Big spoilers for the season finale of “The Good Place” follow. If you haven’t seen it, go watch it on NBC’s website and come back. I can wait.

Serialization in sitcoms is a rare thing. Most, while they do have continuous arcs, focus on a singular story each week. Still, many sitcoms are at their best when they allow stories to gain momentum over time. This is especially prevalent in sitcoms created by Michael Schur, creator of “Brooklyn Nine Nine” and “Parks and Rec.” The former started its fall hot streak with a brilliant three-parter that benefitted from the extra time and the latter thrived in the narrative arc (with my favorite example being Leslie running for city council). In each case, the alternative strucute paid off as it built over the course of several episodes. However, no network sitcom this year has been as serialized as NBC’s “The Good Place.” The comedy wrapped up its first season with a finale that built off the work that came before it to create an ending that blew open possibilities for season two in an incredibly exciting way.

As “The Good Place” winded through its first season, it constructed a story that was as twisty as it was intriguing. It burned through its plot with abandon. Moments that would normally come at the end of the season were happening halfway through. It started off with a problem: Eleanor Shellstrop (Kristen Bell, “Veronica Mars”) ended up in the “Good Place” (the show’s non-denominational heaven) even though she acted horribly to the people in her life on Earth (like how she left her friend’s dog she was supposed to feed to go to a Rihanna concert). She meets her “soulmate,” Chidi (William Jackson Harper, “The Electric Company”) who quickly became one of TV’s best straight men, her proudly philanthropic neighbor Tahani (Jameela Jamil, “T4”) and Jason Mendoza (Manny Jacinto, “The Romeo Section”), a Floridian DJ who is mistaken for a Buddhist monk. As she reveals herself and her past life to the “neighborhood,” the show continued to move forward with compelling plot points at every turn.

With its narrative momentum, “The Good Place” ’s finale produced a twist that completely changed the fabric of the show. While the characters struggle with the decision of who to send to the torturous “Bad Place,” Eleanor realizes that they have been in the “Bad Place” all along, in a world perfectly built such that the core cast tortures each other. It’s the kind of twist that makes me rethink the show I’ve been watching for an entire season, as it’s both shocking and sensible. Of course these people were placed together to torture each other. Ted Danson’s (“Cheers”) ridiculous smile as he’s revealed to be an evil architect is about as laugh-inducing as comedy can get. The twist sets up a second season where the core cast’s memory is wiped and they are split apart, with Eleanor leaving herself a note to “find Chidi.” A season where the core cast will have to navigate their hell and find each other sounds like something “The Good Place” will do well.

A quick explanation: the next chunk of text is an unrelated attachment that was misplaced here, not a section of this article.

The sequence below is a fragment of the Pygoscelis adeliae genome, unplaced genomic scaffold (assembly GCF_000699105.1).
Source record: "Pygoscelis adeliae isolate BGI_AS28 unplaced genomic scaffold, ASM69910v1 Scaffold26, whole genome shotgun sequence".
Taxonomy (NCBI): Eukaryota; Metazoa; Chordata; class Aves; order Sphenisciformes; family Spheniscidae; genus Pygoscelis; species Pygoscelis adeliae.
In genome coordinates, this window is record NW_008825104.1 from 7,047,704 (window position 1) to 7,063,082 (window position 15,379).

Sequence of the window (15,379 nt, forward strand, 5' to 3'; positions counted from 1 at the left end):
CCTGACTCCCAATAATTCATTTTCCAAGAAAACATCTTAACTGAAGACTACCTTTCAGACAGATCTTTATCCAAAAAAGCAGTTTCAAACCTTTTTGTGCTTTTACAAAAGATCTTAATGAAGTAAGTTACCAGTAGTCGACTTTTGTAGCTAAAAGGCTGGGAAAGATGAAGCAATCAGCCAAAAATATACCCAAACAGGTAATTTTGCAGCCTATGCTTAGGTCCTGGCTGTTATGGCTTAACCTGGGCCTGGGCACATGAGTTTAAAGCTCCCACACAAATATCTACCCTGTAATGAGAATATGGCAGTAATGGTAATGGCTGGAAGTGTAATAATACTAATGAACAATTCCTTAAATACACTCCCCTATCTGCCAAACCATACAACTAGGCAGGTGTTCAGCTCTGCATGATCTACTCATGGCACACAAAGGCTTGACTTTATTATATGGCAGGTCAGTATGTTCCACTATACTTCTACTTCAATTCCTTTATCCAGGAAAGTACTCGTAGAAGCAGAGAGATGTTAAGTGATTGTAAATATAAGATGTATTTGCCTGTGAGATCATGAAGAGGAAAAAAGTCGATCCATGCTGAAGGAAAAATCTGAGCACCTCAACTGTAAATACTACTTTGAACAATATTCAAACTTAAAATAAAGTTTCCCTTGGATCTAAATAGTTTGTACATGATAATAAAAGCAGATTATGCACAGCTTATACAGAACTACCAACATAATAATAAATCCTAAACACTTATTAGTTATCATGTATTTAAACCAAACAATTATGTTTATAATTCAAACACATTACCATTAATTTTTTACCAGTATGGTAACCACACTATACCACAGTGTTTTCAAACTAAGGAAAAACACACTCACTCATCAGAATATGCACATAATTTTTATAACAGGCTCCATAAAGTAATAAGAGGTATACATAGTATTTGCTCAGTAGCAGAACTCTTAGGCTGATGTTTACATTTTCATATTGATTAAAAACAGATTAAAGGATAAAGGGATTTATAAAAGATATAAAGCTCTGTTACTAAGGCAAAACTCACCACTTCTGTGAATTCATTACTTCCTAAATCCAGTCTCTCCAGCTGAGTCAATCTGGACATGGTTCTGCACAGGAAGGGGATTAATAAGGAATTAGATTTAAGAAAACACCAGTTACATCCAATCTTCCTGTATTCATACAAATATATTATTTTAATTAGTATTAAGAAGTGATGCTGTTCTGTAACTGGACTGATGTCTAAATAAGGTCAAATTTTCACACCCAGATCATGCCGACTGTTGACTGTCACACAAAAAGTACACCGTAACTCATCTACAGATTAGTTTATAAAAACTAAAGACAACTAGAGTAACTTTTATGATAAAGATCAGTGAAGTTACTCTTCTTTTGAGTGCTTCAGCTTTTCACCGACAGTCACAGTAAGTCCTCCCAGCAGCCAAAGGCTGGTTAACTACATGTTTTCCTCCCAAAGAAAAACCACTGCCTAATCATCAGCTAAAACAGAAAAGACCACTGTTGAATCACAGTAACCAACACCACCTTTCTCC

On top of its compelling story, “The Good Place” takes on the question of what it means to be a “good” person, as Eleanor tries to improve herself in an effort to stay in the Good Place. Knowing she’s out-of-place, Eleanor spends the season trying to become a better person. Chidi (a former philosophy professor) teaches her ethics and, later in the season, Eleanor starts to think about what will be best for those around her, not just herself. As Eleanor’s journey goes on, the show subtlety deals with what’s really a difficult question: Can you improve yourself? In the finale, it seems to answer “yes,” with the other characters willing to support her in a “trial” on whether she could stay in the Good Place.

Not only is the show’s use of serialization fascinating, it’s also a fun show to watch. Following in the footsteps of “Parks” and “Brooklyn,” there’s a certain light-hearted nature to everything that happens. The characters clearly care about one another, and it shows in their interactions, which the series mines for humor so well. The relationship between Jason and the neighborhood’s robot assistant, Janet (D’Arcy Carden, “Broad City”), put two characters together to great results. There were so many great jokes in the finale about the two of them trying to have sex that wouldn’t have worked if we didn’t get to know these characters throughout the season.

The character work and light tone makes “The Good Place” special. Add in the captivating twists along with strong performances, and NBC has one of the best comedies on television. However, the network hasn’t renewed the show for a second season yet. The ratings are not bad by any stretch, but they’re not good enough that a pickup is guaranteed. Still, the finale set up a fascinating season two that I really hope NBC gives us.

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